I bring up Drake on Earth Day because of the parallels between his story and what’s going on in renewable energy right now. Listen to some of the skepticism that persists around renewable energy: Wind and solar are too sporadic to replace fossil fuels. Renewables cost too much and don’t deliver a big enough return on investment. They have lower energy content than fossil fuels. Now rewind 152 years to Edwin Drake’s era. Do any of today’s criticisms sound familiar?
Regardless of what you think about his legacy, Edwin Drake was not an environmental criminal. He was a resourceful man who solved his era’s energy problem by ignoring conventional wisdom and trying new things. He had a vision, and he persevered until he found a way to get it done. Yes, he left us a mixed legacy. Nevertheless, our generation needs its own version of Edwin Drake, to do for renewable energy what Drake did for oil. It happened once, and it can happen again.
How we brand environmental challenges may have a big impact on our planet’s fate.
So suggests New York Times “Dot Earth” blogger Andrew C. Revkin. “If I had to choose one of two bumper stickers for our car — CLIMATE CRISIS or ENERGY QUEST — I’d choose the latter,” he says. “This doesn’t mean I reject the idea that we face a climate crisis. I just don’t think that phrase is a productive way to frame this challenge, particularly as defined over the last few years in the heated policy debate.”
If we must consider ourselves in crisis, he says, let’s define it right. Citing a colleague’s argument, Revkin views crisis less as catastrophe or cause for alarmism than a crucial or decisive moment, a turning point. This approach seems to cool passion without sacrificing urgency. And though Revkin sees a need to act immediately, he wants to focus on the positive.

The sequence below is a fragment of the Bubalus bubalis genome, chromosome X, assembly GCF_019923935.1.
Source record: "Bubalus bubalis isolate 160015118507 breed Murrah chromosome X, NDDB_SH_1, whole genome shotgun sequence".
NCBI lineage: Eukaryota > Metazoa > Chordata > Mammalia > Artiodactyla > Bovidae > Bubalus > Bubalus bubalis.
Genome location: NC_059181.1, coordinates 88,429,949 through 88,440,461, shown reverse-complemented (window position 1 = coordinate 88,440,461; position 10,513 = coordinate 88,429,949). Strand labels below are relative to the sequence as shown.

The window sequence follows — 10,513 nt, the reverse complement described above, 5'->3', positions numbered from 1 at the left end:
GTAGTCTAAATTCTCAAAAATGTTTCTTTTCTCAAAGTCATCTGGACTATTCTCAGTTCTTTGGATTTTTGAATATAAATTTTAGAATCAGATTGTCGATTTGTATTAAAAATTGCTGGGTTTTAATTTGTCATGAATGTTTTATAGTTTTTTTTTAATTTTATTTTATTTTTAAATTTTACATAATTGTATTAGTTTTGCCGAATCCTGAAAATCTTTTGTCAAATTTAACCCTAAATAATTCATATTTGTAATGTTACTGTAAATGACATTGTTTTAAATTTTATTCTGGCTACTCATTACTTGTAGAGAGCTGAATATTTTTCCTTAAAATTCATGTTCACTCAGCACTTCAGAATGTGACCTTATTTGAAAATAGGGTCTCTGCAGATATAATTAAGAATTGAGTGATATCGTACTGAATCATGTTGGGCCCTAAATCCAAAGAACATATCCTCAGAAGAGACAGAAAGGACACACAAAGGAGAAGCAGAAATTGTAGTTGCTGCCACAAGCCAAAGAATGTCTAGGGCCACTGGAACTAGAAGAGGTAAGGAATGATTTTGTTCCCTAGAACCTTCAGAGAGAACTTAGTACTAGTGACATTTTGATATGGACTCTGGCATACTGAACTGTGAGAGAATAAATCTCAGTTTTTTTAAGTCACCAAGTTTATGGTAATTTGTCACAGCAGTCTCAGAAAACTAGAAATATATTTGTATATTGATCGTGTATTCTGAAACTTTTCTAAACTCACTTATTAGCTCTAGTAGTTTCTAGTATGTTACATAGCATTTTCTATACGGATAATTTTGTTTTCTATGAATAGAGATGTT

I’m talking about a sustained quest, from the household light socket to the boardroom, the laboratory to the classroom, the smart post-industrial American city to the struggling, (literally) powerless sub-Saharan village. This is not some onerous task, but an active, positive assertion that the ways we harvest and use energy — an asset long taken for granted and priced in ways that mask its broader costs — really do matter. Dry places do this with water all the time. In Israel, there is no toilet without two flush options. It’s not some goofball green concept; it’s just the way things are done.
The TriplePundit blog’s Deborah Fleischer has some complementary ideas for effective sustainability communications. Although the post has corporate social responsibility (CSR) reports in mind, the principles can apply to any communication.
Tell positive stories about specific challenges and successes.
Make a specific request. Instead of calling for a new green mindset, for example, suggest specific actions like printing on double sides or reusing water bottles.
Engage people’s emotions. Data and logic are great, now bring it home. How many trees does that equal? Present a photo of a forest as big as the thing you're talking about, or work in three dimensions by, say, creating a sculpture from all the plastic water bottles you’ve collected in your office. For mind-blowing, emotion-charged examples of consumption run amok, see artist Chris Jordan’s portraits of mass consumption.
Finally, use non-controlling language. Try please think about and please consider instead of you should.
Whether your planet or your business is at stake (somehow I believe they’re interconnected), how you say it is important.
Posted At : April 9, 2010 3:19 PM | Posted By : Steve Hodgdon